By 2005 one-third of IT outsourcing deals to be measured using business, not technological, metrics
Lake Buena Vista, FL — October 22, 2003 — As more business units outside of the IT organization make decisions on IT spending strategies, IT outsourcing vendors must cater to non-IT business users, according to analyst firm Gartner Inc.
IT and its value contribution will consequently be measured in business terms. In fact, Gartner predicted that by 2005, one-third of IT outsourcing deals would be measured using business, not technological metrics.
"To achieve these goals and retain relevancy, internal IS functions — and management — will need to alter the way IT is positioned, managed and perceived within the enterprise," said Ben Pring, research vice president for Gartner.
Pring went on to say that internal IS organizations must become experts on business processes, their underlying enabling technology and accompanying service lifecycle management. ESPs need to respond to this increasing focus on business process by developing business process skills and solutions and by balancing their courting of IT and non-IT staff in their business development activities."
Through 2004, Gartner said cost reduction would remain the dominant driver in enterprises' IT sourcing strategies. To keep up with this trend, ESPs must choose between offering business propositions focused on low cost and expertise. The majority will be required to focus on being the lowest-cost, or targeted niche, provider.
The search for less-expensive sources of IT services and models for its delivery is leading to the mushrooming interest in global delivery models and offshore resources. "The global delivery model genie is out of the bottle, and U.S. organizations must move urgently to embed this style of delivery/management into all aspects of their operational business models," said Pring. "Managing globally will fast become the norm, and this irreversible mega-trend will clearly have a huge impact on enterprises, IT solution providers and organizations in these emerging areas."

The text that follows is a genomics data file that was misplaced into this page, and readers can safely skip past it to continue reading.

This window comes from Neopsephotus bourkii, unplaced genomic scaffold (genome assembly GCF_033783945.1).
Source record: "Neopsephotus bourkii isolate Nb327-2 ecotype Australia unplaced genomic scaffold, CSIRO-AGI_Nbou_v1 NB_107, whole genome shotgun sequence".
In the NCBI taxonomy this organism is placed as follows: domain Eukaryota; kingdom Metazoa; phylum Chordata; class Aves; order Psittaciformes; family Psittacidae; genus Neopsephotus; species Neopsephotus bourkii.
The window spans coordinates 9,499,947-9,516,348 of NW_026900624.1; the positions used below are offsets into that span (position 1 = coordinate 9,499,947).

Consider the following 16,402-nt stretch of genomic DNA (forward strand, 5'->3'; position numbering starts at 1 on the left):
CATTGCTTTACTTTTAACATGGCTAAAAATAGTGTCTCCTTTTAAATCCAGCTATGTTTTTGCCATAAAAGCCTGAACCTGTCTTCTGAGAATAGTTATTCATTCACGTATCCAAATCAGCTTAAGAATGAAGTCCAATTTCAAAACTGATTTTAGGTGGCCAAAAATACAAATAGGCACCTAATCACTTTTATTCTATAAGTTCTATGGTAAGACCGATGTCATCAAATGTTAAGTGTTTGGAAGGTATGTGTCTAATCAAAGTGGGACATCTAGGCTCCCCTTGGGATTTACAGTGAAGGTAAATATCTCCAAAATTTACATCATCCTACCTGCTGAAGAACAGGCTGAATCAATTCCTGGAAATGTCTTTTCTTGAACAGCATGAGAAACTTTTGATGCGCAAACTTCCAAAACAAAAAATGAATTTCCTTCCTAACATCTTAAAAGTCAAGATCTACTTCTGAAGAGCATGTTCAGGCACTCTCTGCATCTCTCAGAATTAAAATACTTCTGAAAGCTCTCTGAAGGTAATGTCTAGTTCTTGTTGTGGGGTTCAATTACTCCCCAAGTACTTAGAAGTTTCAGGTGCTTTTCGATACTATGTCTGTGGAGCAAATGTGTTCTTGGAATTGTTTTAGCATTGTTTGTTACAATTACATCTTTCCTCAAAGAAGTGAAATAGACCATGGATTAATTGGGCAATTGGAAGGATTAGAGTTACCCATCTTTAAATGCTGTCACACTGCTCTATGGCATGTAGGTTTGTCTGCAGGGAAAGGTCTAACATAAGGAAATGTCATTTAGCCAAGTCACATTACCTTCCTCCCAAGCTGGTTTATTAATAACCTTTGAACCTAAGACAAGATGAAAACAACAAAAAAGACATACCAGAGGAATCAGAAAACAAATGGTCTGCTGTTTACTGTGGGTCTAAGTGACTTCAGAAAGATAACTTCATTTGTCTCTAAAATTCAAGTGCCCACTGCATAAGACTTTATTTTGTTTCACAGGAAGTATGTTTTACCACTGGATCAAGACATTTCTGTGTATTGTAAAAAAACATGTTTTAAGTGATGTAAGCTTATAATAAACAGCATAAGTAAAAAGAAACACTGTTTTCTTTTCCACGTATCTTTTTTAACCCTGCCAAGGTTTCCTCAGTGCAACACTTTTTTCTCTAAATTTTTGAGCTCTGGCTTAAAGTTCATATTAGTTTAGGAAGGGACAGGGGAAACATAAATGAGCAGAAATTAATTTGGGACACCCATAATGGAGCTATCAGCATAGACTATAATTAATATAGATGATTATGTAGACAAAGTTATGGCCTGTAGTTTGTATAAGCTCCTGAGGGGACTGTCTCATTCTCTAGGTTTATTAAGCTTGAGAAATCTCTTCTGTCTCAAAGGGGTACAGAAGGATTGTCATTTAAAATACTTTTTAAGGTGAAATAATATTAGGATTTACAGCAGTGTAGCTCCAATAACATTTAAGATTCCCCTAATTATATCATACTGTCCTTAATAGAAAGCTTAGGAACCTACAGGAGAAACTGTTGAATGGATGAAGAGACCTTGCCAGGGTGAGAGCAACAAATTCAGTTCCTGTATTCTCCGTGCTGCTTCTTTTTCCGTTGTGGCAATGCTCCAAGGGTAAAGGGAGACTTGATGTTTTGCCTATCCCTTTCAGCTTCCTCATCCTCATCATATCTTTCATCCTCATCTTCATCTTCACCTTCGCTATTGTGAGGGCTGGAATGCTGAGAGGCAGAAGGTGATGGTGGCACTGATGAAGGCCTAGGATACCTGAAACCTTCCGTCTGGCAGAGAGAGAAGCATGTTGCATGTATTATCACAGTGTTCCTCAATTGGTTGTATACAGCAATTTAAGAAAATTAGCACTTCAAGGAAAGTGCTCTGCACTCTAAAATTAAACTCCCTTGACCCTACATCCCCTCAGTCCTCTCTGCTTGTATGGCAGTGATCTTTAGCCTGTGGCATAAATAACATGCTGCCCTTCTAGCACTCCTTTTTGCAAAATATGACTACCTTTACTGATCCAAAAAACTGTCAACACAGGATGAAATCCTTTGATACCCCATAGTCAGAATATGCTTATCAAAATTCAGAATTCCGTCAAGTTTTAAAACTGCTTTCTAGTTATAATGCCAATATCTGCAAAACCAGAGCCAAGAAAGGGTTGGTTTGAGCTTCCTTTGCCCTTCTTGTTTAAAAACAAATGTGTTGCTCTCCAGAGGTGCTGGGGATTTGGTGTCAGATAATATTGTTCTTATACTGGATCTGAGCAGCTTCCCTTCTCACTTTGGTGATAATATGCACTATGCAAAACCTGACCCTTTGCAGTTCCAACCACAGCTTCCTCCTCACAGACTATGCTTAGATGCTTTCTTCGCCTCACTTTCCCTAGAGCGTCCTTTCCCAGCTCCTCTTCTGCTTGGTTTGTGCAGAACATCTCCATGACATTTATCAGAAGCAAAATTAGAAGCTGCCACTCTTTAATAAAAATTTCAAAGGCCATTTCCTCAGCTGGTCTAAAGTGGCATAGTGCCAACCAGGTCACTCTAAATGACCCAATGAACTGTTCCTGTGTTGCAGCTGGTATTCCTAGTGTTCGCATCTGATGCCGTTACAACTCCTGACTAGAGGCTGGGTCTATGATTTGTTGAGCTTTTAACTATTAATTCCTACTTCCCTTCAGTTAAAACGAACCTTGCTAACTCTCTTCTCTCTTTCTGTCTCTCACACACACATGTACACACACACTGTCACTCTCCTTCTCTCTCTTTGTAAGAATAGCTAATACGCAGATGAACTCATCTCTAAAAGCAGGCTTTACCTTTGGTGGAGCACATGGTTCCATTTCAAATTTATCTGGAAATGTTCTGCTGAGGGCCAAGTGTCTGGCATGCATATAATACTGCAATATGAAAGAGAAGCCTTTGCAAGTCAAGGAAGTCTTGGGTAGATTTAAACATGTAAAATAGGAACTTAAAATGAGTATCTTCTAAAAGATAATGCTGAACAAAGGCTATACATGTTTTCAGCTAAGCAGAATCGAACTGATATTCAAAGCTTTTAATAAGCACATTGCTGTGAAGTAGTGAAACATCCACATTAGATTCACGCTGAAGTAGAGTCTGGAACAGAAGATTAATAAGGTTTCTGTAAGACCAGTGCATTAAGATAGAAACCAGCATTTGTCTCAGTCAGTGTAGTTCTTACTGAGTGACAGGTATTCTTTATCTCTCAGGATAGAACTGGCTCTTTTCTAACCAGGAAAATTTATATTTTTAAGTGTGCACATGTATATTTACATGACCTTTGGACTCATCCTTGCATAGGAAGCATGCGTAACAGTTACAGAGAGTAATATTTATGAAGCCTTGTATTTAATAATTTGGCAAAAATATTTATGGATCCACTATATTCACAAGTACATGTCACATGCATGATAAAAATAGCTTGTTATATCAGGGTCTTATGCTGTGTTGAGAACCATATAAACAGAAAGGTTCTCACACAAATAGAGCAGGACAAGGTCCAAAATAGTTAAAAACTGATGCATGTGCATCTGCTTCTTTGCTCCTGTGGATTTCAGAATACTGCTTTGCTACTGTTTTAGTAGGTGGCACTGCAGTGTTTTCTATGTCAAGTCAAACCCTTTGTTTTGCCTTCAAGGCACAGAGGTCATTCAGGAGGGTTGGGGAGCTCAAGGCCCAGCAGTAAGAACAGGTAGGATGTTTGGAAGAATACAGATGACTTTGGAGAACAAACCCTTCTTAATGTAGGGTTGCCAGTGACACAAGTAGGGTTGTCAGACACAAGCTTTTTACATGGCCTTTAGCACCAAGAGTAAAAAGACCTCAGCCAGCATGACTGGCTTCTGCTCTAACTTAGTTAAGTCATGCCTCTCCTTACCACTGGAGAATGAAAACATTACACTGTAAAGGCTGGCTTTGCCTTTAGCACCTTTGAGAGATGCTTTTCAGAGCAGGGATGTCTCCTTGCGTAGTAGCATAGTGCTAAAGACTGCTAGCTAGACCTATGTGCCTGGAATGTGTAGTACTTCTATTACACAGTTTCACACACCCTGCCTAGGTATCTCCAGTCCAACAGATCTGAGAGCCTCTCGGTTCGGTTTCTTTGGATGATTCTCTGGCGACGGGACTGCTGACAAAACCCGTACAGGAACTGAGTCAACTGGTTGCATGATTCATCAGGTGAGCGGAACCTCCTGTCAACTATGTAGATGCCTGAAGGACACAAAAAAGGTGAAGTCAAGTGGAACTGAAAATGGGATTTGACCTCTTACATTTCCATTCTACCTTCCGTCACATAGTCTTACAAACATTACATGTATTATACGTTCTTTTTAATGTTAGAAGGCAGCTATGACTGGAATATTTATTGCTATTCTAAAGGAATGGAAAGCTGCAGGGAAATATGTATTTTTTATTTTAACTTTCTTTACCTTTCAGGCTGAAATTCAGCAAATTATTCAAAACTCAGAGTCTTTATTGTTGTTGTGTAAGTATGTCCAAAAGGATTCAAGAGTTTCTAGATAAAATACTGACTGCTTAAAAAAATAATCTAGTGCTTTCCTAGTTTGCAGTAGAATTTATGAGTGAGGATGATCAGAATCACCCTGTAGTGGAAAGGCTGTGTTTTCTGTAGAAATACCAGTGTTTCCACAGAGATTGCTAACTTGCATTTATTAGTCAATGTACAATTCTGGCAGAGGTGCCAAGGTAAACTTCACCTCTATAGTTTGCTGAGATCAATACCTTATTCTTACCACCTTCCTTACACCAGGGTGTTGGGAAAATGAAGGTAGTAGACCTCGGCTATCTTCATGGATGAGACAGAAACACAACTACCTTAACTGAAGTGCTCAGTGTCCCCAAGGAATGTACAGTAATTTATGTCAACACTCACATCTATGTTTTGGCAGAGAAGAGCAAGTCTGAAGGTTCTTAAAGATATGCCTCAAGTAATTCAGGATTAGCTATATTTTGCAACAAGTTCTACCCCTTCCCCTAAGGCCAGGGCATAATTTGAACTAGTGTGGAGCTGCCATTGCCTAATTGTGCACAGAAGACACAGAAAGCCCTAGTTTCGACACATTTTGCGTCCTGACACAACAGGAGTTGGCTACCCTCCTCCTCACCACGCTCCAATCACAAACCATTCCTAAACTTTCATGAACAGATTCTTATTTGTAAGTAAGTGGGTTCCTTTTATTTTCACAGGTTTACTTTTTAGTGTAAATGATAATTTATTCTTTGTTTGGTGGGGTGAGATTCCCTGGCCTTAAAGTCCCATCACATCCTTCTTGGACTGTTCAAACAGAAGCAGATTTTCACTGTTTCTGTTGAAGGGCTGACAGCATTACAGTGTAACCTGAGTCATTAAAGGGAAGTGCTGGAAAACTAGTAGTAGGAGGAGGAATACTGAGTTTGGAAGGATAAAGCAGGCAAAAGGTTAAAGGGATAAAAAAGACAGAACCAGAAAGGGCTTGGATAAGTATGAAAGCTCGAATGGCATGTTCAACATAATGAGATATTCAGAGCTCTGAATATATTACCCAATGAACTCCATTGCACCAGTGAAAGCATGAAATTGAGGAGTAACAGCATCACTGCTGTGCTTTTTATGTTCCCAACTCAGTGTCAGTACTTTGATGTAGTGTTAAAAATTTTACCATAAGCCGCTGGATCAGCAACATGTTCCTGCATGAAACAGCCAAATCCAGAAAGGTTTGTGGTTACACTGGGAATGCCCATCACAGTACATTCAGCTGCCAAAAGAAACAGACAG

Gartner analysts said that buyers and sellers must prioritize IT spending and offerings on areas where competitive differentiation can genuinely be achieved; buyers must drive toward the fusion of business and technology. The development of sourcing strategies that balance risk and value and anticipate the changes that new delivery and management models will require will also be of high importance, Gartner said.
The firm's analysts also said that the focused application of IT, the leverage of global delivery and utility models, the development of sourcing models based on virtualization, and the development of more realistic expectations of what real benefits technology can deliver, coupled with an ongoing reduction of cost, will lead to a leaner use of IT that will deliver greater real value.